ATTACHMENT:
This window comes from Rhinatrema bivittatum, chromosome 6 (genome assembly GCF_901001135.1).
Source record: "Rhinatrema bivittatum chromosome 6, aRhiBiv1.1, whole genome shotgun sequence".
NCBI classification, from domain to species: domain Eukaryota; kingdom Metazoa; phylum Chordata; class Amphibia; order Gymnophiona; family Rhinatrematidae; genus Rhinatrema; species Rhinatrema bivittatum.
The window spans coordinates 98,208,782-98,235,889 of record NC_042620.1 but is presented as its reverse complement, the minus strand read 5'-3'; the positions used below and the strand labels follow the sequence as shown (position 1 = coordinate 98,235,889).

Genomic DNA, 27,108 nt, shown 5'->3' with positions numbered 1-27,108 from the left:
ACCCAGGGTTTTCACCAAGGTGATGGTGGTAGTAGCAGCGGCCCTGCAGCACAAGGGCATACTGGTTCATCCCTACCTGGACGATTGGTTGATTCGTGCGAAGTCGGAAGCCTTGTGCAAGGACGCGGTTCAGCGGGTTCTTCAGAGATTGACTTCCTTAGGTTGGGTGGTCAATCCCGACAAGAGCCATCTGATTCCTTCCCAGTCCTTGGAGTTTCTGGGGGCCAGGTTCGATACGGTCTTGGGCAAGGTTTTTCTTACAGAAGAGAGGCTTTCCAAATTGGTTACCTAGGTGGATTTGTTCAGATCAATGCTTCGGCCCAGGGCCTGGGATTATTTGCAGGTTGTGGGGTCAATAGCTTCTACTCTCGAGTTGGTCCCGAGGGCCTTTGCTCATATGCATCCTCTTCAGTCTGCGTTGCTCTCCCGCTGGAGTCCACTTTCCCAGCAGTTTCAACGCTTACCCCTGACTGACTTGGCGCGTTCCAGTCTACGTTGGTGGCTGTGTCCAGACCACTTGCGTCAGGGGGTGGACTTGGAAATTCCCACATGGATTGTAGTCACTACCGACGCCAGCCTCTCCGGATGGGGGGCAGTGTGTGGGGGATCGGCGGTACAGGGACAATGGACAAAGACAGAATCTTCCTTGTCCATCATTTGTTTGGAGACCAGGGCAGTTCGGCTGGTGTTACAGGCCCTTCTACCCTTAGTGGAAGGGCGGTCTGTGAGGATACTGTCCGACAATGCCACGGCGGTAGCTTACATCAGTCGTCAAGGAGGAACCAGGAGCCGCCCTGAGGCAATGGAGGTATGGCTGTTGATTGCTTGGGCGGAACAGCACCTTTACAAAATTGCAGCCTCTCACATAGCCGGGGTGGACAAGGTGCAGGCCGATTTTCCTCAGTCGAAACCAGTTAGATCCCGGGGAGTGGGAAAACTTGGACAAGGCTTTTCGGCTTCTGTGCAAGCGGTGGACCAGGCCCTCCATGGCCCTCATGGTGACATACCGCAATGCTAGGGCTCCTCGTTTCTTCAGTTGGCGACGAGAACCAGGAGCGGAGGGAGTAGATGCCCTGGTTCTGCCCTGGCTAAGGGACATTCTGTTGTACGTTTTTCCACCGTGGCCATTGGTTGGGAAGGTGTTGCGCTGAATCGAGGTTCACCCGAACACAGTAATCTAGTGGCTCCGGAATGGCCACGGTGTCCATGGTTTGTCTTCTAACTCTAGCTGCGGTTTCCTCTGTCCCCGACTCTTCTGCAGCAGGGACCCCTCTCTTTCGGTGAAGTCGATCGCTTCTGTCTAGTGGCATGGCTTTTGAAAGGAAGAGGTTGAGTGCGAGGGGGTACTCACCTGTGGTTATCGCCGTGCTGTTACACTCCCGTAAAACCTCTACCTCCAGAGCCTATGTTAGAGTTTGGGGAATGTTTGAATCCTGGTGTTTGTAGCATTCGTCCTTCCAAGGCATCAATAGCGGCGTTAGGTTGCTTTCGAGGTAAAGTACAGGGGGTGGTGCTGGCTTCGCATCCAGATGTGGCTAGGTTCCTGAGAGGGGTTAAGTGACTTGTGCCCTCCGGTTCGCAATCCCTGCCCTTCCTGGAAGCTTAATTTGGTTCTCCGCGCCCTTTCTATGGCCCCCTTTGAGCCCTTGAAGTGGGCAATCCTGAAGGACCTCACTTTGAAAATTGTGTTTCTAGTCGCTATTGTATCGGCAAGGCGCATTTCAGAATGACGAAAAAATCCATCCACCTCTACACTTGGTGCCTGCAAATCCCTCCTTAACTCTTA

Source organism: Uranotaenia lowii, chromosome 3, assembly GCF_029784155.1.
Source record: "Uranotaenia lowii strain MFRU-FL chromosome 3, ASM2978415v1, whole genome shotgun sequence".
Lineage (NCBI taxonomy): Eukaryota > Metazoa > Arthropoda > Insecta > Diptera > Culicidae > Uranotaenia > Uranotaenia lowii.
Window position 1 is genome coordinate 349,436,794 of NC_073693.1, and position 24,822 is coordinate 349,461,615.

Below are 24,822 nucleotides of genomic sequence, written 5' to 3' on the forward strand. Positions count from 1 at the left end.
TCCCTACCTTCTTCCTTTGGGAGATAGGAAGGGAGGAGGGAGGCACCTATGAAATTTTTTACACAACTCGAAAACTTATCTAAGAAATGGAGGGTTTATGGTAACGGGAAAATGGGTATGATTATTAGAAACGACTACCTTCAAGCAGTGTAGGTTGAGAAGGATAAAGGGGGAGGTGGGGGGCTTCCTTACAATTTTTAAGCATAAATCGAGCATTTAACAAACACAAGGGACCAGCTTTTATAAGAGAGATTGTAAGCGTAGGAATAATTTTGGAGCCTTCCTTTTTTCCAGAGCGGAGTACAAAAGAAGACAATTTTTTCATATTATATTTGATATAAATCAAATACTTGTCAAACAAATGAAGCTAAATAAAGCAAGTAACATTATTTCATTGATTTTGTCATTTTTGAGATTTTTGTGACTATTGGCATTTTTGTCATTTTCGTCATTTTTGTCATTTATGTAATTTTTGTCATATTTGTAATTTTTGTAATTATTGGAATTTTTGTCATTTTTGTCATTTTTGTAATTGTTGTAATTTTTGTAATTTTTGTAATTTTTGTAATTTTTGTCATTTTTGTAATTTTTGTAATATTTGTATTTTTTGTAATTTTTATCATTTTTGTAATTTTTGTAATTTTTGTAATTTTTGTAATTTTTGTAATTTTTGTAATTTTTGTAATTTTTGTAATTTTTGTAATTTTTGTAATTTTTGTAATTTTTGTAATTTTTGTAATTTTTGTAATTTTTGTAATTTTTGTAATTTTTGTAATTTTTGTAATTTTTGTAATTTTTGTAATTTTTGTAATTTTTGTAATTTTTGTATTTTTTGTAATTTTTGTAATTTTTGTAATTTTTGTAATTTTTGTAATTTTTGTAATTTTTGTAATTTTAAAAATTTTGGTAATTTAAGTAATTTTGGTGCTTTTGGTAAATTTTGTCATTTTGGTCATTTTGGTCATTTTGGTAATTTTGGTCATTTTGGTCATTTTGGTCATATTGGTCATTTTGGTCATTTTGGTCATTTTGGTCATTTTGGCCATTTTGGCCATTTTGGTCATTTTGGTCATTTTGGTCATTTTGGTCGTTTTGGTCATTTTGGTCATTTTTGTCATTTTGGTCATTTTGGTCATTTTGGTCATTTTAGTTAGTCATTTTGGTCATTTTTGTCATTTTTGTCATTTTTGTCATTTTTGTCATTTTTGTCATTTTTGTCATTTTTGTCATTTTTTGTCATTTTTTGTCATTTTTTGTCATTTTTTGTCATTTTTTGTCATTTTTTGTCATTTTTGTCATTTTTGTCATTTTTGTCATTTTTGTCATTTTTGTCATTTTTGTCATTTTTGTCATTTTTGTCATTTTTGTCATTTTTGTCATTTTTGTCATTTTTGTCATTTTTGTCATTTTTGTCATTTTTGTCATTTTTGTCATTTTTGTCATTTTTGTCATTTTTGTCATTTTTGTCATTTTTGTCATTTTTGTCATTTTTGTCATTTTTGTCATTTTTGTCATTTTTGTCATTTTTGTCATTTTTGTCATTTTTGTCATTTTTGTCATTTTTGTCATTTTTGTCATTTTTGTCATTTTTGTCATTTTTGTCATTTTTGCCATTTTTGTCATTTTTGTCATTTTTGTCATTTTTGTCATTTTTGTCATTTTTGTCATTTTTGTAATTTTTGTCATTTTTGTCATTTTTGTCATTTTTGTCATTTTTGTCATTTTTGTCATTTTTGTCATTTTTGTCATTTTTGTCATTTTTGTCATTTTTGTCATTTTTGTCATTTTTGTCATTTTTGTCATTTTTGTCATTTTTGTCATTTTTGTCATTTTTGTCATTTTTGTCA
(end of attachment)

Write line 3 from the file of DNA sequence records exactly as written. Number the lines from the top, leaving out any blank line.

NCBI classification, from domain to species: domain Eukaryota; kingdom Metazoa; phylum Chordata; class Amphibia; order Gymnophiona; family Rhinatrematidae; genus Rhinatrema; species Rhinatrema bivittatum.